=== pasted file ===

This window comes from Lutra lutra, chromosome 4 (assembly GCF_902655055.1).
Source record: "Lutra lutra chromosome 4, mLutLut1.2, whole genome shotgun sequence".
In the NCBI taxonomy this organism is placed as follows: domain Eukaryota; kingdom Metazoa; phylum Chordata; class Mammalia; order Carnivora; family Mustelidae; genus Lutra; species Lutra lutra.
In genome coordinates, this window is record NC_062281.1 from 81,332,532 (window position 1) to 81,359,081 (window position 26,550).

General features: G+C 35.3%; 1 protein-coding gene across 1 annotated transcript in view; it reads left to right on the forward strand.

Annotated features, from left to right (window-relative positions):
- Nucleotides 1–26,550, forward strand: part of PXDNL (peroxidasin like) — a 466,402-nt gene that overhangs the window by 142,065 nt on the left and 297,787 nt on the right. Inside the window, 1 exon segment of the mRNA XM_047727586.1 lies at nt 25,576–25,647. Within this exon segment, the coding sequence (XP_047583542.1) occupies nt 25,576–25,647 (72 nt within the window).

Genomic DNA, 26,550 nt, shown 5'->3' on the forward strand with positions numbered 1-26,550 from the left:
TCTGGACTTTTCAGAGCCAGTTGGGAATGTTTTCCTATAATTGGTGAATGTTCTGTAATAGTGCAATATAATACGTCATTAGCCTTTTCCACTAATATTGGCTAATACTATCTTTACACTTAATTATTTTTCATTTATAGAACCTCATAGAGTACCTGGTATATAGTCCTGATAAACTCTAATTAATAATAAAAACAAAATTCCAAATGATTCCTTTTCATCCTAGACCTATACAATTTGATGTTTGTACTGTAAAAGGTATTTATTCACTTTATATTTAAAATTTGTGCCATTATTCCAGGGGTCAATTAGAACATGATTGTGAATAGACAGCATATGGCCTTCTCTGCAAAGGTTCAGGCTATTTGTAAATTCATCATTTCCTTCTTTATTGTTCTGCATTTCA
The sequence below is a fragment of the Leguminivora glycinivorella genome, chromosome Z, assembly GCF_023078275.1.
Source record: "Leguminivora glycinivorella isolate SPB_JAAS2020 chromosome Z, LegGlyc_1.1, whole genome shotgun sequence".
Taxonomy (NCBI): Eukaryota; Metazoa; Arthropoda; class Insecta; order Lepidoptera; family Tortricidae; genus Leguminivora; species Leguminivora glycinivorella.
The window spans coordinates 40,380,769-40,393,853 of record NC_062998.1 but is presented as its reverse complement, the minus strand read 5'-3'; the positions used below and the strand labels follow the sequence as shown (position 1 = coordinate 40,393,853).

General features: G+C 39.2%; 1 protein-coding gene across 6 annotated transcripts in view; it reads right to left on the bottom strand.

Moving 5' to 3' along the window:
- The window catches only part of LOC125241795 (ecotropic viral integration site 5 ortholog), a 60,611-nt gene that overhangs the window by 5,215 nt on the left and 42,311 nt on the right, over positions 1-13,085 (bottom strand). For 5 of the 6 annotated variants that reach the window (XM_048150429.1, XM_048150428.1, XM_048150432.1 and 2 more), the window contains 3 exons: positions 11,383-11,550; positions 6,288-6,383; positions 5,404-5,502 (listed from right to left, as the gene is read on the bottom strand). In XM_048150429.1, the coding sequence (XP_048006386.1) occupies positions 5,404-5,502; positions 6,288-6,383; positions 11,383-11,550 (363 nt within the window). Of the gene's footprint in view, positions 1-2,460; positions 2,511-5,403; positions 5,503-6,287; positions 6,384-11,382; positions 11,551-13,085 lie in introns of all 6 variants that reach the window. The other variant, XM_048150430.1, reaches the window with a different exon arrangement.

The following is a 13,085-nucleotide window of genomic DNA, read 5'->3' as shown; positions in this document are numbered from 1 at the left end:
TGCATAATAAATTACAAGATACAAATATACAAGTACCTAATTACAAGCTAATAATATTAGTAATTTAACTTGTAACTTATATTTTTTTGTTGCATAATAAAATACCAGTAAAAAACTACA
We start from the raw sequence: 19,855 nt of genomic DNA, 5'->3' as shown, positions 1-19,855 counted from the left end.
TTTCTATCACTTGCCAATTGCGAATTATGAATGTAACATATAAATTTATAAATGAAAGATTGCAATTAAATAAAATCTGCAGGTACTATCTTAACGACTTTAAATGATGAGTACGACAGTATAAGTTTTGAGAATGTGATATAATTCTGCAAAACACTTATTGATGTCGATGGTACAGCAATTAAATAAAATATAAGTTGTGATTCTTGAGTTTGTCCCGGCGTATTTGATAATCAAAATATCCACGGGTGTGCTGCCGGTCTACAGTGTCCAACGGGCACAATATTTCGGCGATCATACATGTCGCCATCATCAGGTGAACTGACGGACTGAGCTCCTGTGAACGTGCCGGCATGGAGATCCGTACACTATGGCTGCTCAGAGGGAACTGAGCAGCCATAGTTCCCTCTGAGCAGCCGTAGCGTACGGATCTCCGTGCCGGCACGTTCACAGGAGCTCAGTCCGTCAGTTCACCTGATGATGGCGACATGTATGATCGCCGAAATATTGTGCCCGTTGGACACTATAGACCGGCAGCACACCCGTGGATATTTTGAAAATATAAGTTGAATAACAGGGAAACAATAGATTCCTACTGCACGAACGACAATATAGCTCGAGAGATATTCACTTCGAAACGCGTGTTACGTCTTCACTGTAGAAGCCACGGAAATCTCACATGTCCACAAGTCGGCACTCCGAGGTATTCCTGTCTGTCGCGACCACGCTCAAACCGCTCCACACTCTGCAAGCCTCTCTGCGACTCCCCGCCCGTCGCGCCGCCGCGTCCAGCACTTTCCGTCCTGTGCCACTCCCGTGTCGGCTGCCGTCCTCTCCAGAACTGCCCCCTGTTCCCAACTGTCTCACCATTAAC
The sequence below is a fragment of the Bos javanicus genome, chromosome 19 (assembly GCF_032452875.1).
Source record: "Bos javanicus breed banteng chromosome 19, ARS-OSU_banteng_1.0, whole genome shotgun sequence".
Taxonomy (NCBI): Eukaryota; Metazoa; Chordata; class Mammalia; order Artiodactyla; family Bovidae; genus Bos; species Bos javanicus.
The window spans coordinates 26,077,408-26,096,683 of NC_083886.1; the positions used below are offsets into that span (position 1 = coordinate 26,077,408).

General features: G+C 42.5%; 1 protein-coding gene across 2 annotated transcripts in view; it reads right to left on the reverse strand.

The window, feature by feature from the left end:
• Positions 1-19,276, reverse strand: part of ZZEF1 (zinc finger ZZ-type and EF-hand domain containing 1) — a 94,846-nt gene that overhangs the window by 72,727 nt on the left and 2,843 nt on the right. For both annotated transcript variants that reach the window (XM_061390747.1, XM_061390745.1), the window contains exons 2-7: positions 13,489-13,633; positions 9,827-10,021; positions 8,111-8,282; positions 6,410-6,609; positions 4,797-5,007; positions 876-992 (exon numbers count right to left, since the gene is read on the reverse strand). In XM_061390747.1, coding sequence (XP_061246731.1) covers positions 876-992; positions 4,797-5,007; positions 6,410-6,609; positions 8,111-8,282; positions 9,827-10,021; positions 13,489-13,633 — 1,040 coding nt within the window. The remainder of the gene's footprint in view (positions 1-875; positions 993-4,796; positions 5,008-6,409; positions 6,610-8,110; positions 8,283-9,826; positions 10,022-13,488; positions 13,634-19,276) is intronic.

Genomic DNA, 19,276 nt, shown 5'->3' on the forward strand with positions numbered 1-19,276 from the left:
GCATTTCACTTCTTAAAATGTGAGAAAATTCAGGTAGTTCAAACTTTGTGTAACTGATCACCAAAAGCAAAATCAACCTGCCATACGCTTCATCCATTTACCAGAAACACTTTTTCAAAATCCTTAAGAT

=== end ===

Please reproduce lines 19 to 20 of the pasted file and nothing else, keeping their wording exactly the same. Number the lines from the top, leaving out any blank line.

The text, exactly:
We start from the raw sequence: 19,855 nt of genomic DNA, 5'->3' as shown, positions 1-19,855 counted from the left end.
TTTCTATCACTTGCCAATTGCGAATTATGAATGTAACATATAAATTTATAAATGAAAGATTGCAATTAAATAAAATCTGCAGGTACTATCTTAACGACTTTAAATGATGAGTACGACAGTATAAGTTTTGAGAATGTGATATAATTCTGCAAAACACTTATTGATGTCGATGGTACAGCAATTAAATAAAATATAAGTTGTGATTCTTGAGTTTGTCCCGGCGTATTTGATAATCAAAATATCCACGGGTGTGCTGCCGGTCTACAGTGTCCAACGGGCACAATATTTCGGCGATCATACATGTCGCCATCATCAGGTGAACTGACGGACTGAGCTCCTGTGAACGTGCCGGCATGGAGATCCGTACACTATGGCTGCTCAGAGGGAACTGAGCAGCCATAGTTCCCTCTGAGCAGCCGTAGCGTACGGATCTCCGTGCCGGCACGTTCACAGGAGCTCAGTCCGTCAGTTCACCTGATGATGGCGACATGTATGATCGCCGAAATATTGTGCCCGTTGGACACTATAGACCGGCAGCACACCCGTGGATATTTTGAAAATATAAGTTGAATAACAGGGAAACAATAGATTCCTACTGCACGAACGACAATATAGCTCGAGAGATATTCACTTCGAAACGCGTGTTACGTCTTCACTGTAGAAGCCACGGAAATCTCACATGTCCACAAGTCGGCACTCCGAGGTATTCCTGTCTGTCGCGACCACGCTCAAACCGCTCCACACTCTGCAAGCCTCTCTGCGACTCCCCGCCCGTCGCGCCGCCGCGTCCAGCACTTTCCGTCCTGTGCCACTCCCGTGTCGGCTGCCGTCCTCTCCAGAACTGCCCCCTGTTCCCAACTGTCTCACCATTAAC